There’s something so intricate and mysterious about the whys of another person, wanting to understand what makes them tick, what made them what they are. It’s an instinct that’s so human. Biographies, documentaries, magazine profiles, obituaries are all part of this drive we have to get inside somebody else’s head.
One of my first jobs, as a researcher for the Royal Shakespeare Company, was to build dossiers on interesting and notable people that might make good patrons or ambassadors. It was somewhat uncomfortable (I once did a dossier on one of my college lecturers) but it was also endlessly interesting, trying to pin down the connections and actions and motivations that we could learn from.
That’s one reason I was fascinated by the launch last year of The Profile, a newsletter/media product focused entirely on the format of profiles about interesting people. Former Fortune journalist Polina Marinova wrote about what it’s like to launch a company during the pandemic, but I think this idea of disaggregating formats is incredibly intriguing. More than a year in, I’m interested to see where it is going to go.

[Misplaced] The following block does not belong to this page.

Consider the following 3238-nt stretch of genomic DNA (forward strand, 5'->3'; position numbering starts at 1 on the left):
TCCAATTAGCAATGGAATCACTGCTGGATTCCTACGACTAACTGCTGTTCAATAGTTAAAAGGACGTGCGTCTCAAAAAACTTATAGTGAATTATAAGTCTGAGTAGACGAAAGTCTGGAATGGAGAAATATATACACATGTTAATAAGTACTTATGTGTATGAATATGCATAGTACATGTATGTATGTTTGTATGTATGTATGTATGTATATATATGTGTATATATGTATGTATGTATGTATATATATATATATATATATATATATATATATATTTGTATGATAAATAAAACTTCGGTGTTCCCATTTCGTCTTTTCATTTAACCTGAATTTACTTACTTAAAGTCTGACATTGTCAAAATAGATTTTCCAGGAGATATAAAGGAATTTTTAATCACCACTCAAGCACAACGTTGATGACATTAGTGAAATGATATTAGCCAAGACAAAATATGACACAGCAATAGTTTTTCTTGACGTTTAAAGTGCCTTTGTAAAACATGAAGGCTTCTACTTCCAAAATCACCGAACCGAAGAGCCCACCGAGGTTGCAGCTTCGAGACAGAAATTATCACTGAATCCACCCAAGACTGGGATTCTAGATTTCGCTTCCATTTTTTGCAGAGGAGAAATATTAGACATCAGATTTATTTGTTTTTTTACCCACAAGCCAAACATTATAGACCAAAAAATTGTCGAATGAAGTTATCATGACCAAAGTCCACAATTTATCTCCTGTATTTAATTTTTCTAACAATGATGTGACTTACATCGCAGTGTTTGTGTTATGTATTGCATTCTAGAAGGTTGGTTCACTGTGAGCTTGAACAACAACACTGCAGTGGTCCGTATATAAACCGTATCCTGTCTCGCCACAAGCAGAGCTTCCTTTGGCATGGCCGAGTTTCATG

The question behind all profiles and biographies, I suppose, is why do you want to know about this other person? Why do you need to know about them? What can you learn?
(Side note: The paranoid journalist in me is also fully terrified of profiles and biographies. What if you do all that work, if you talk to the people, and review the documents, and you still manage to miss the Thing? What if you write the Harvey Weinstein profile and miss the abuse? A few times in my career this moment feels like it has come close, but I think the answer is that you do everything you can to avoid a mistakes—but sometimes, yes, you will miss the thing, because if people hide themselves from those who are closest to them, you might not be able to see through it either.)